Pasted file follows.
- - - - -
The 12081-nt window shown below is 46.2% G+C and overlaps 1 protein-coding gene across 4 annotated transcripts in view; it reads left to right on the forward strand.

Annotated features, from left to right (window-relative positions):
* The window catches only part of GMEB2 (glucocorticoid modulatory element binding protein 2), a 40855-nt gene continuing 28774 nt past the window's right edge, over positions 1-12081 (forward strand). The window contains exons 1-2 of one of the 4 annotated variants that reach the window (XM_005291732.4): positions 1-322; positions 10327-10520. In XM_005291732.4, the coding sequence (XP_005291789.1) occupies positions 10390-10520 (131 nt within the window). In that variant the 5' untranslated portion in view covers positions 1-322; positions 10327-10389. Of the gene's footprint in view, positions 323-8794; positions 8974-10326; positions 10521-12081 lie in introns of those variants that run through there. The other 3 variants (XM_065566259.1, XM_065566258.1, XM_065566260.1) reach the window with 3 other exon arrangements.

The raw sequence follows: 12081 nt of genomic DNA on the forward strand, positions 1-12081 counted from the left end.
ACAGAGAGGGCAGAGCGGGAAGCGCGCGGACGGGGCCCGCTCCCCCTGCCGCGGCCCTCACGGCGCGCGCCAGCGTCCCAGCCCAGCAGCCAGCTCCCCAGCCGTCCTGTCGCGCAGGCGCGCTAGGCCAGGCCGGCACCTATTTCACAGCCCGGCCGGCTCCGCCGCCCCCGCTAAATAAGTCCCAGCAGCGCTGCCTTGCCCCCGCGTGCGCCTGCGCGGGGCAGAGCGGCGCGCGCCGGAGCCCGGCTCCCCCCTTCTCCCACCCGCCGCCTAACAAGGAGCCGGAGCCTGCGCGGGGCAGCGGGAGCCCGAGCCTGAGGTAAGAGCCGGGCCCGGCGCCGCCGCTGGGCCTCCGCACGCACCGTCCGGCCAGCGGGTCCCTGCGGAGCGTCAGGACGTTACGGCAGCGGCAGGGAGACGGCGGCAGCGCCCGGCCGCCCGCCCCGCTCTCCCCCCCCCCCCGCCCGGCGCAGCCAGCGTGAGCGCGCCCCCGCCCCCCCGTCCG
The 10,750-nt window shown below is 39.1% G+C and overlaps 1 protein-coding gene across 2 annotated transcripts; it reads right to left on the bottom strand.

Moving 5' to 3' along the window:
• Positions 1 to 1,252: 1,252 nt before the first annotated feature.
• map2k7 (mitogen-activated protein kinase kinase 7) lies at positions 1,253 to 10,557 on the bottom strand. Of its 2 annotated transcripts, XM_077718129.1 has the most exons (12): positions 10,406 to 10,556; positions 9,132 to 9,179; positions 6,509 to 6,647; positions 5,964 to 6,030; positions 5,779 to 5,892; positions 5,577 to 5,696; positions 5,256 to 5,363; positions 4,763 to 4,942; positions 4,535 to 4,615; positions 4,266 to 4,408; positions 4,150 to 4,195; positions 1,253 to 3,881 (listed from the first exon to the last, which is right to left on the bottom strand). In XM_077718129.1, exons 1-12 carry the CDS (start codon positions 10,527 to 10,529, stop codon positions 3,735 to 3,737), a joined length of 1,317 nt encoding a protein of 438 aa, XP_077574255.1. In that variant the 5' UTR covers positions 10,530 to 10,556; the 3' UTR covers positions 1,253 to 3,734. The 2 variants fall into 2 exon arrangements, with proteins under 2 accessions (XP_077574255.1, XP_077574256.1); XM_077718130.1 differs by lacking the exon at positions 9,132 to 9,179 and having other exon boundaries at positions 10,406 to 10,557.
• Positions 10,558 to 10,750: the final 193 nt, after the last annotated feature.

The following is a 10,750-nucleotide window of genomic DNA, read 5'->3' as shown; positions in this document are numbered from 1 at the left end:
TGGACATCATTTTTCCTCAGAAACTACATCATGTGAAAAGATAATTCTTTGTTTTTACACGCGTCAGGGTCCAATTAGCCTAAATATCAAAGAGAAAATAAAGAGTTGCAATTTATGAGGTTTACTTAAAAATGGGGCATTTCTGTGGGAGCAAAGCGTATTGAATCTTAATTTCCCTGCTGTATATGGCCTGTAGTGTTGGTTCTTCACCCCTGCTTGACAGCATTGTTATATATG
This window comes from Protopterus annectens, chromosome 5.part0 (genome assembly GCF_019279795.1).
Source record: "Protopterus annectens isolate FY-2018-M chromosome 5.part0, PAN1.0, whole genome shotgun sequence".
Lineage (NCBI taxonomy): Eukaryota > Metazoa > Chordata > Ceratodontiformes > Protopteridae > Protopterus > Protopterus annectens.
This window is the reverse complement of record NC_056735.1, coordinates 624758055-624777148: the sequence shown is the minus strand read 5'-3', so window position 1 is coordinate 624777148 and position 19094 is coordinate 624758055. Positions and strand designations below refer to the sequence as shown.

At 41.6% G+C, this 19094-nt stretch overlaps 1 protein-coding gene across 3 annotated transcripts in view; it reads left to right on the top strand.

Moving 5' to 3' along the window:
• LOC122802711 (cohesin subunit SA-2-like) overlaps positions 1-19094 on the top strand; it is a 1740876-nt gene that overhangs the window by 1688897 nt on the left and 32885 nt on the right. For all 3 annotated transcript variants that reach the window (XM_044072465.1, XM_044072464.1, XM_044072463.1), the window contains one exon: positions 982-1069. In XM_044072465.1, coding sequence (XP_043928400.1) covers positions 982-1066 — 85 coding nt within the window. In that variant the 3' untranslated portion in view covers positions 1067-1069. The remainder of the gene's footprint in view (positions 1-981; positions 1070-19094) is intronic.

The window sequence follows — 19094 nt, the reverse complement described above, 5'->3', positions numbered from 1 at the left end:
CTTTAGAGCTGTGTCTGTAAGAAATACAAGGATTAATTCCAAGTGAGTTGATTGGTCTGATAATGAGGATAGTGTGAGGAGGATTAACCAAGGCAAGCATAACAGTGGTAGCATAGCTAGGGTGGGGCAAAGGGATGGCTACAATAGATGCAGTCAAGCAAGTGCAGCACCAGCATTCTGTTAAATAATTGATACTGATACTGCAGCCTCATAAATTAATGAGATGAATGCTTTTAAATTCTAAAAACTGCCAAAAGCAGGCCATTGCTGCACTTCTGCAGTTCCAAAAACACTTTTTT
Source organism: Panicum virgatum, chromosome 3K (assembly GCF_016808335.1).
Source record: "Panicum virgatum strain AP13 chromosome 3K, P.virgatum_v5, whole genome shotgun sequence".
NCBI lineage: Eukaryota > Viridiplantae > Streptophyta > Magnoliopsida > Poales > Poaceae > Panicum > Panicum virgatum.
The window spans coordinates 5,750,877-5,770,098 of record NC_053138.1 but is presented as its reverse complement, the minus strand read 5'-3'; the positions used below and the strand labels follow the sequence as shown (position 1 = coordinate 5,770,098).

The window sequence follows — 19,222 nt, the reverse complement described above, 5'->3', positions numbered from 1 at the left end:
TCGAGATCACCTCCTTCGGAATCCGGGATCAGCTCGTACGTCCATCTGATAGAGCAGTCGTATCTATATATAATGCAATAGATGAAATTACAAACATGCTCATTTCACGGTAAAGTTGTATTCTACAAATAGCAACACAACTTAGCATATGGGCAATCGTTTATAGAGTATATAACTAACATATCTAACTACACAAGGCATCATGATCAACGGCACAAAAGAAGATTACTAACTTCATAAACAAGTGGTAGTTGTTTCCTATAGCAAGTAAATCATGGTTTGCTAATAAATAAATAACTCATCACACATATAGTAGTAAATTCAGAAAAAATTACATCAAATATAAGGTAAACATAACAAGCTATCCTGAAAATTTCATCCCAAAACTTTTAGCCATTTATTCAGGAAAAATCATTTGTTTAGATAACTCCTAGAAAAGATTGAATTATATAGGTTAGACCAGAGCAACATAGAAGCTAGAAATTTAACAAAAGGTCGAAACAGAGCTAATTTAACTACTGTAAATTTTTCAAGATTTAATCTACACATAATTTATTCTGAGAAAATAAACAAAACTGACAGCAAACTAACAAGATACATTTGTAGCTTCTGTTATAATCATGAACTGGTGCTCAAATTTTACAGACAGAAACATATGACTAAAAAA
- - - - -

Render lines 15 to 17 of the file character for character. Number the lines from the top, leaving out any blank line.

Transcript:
Lineage (NCBI taxonomy): Eukaryota > Metazoa > Chordata > Ceratodontiformes > Protopteridae > Protopterus > Protopterus annectens.
This window is the reverse complement of record NC_056735.1, coordinates 624758055-624777148: the sequence shown is the minus strand read 5'-3', so window position 1 is coordinate 624777148 and position 19094 is coordinate 624758055. Positions and strand designations below refer to the sequence as shown.

At 41.6% G+C, this 19094-nt stretch overlaps 1 protein-coding gene across 3 annotated transcripts in view; it reads left to right on the top strand.